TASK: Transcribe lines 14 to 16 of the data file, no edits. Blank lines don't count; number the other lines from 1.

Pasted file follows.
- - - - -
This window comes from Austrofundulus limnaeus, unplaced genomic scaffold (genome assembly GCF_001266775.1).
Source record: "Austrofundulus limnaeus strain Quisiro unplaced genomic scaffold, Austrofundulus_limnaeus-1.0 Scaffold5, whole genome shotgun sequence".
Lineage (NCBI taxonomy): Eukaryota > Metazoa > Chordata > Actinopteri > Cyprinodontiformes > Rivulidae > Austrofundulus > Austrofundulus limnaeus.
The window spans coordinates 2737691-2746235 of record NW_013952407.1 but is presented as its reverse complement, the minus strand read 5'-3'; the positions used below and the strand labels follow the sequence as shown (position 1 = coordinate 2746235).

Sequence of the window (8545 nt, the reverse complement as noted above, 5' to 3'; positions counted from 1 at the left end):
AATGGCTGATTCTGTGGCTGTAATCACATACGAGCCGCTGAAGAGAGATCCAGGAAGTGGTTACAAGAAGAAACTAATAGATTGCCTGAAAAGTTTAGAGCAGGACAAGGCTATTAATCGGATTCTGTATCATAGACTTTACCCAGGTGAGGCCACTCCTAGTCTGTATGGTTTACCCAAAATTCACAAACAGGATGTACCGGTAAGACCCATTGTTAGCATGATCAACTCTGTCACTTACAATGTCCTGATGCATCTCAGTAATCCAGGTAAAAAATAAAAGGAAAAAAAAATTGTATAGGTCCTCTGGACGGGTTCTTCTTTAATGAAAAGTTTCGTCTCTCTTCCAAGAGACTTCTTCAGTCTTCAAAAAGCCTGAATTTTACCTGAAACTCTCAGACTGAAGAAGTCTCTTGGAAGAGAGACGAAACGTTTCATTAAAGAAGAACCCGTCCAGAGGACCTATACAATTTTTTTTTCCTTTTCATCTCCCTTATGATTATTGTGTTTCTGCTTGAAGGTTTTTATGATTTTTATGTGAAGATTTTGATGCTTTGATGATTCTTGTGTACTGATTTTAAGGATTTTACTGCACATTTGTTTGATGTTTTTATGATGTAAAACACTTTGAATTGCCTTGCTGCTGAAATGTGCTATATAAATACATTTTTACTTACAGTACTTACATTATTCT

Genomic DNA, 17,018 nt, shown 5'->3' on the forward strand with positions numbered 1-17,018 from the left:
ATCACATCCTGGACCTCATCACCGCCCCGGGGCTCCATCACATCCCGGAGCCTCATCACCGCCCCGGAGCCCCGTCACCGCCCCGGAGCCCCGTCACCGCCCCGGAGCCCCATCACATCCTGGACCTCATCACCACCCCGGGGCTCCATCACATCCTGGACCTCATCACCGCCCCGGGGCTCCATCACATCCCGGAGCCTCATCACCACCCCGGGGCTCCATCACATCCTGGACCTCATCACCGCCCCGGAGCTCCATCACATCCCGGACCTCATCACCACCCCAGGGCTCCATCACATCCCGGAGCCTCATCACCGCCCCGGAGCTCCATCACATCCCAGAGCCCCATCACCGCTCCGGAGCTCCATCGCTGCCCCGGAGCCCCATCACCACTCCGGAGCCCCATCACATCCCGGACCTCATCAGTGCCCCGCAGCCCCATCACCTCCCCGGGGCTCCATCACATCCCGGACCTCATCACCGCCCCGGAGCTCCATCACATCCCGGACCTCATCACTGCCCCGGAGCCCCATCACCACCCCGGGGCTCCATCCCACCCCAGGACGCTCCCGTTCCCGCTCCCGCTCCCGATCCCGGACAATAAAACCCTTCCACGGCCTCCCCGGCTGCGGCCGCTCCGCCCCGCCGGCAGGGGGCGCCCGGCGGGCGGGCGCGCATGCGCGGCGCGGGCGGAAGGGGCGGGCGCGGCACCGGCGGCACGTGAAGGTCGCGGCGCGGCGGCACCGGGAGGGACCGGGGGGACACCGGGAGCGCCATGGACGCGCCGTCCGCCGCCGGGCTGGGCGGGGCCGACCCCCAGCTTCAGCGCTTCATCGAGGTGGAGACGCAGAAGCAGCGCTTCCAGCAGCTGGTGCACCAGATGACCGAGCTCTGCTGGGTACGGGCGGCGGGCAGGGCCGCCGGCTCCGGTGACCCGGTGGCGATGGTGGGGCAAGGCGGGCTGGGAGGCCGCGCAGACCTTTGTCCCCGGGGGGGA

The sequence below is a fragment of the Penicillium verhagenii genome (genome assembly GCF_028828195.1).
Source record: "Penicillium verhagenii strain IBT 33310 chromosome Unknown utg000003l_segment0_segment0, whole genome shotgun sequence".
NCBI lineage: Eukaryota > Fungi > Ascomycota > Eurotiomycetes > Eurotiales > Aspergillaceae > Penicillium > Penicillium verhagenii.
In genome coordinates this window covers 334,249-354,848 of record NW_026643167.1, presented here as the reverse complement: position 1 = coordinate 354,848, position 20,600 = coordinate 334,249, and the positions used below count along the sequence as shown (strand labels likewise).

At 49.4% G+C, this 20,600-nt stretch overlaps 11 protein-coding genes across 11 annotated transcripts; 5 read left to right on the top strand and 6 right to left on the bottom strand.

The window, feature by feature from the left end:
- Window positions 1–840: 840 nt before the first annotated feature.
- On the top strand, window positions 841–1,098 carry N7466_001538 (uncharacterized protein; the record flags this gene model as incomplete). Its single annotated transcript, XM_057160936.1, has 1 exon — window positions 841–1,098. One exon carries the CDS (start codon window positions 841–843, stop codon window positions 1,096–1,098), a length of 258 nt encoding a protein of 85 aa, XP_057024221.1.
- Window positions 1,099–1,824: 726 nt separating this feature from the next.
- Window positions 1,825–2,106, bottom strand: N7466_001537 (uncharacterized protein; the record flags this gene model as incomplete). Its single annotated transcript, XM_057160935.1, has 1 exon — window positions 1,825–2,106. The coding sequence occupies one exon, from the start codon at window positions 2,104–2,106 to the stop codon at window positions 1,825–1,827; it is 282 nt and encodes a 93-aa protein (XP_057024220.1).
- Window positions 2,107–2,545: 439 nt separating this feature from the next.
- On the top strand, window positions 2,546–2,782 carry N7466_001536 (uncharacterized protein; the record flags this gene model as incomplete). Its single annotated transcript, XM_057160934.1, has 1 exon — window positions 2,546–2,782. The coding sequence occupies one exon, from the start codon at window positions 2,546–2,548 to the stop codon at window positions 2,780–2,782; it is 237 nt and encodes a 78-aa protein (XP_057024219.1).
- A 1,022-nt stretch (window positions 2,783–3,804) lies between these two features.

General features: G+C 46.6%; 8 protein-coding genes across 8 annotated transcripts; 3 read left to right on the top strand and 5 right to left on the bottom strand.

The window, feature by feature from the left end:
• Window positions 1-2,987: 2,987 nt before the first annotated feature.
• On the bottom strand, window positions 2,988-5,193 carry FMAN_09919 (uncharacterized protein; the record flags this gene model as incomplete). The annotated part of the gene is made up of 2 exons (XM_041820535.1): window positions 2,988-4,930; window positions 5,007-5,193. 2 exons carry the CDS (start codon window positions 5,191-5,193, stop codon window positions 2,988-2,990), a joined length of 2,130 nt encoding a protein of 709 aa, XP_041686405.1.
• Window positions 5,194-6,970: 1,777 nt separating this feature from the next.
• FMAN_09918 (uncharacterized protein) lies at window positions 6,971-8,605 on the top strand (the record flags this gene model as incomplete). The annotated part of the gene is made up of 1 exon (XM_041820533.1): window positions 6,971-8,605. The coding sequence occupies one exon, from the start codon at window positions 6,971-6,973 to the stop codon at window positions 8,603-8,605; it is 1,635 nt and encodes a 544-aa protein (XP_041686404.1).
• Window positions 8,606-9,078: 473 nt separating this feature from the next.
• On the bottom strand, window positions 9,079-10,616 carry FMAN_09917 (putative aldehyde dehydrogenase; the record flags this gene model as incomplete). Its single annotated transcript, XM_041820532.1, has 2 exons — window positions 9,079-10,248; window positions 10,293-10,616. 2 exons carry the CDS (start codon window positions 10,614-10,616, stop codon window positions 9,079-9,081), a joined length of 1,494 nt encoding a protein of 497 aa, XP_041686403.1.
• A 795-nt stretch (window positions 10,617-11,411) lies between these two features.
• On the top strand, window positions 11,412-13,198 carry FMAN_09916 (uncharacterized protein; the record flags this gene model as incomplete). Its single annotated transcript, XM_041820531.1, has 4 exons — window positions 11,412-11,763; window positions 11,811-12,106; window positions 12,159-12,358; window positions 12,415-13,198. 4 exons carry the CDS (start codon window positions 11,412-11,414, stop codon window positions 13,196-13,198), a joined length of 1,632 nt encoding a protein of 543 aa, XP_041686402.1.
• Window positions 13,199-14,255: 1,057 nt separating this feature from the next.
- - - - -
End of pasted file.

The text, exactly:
The window, feature by feature from the left end:
- Window positions 1–840: 840 nt before the first annotated feature.
- On the top strand, window positions 841–1,098 carry N7466_001538 (uncharacterized protein; the record flags this gene model as incomplete). Its single annotated transcript, XM_057160936.1, has 1 exon — window positions 841–1,098. One exon carries the CDS (start codon window positions 841–843, stop codon window positions 1,096–1,098), a length of 258 nt encoding a protein of 85 aa, XP_057024221.1.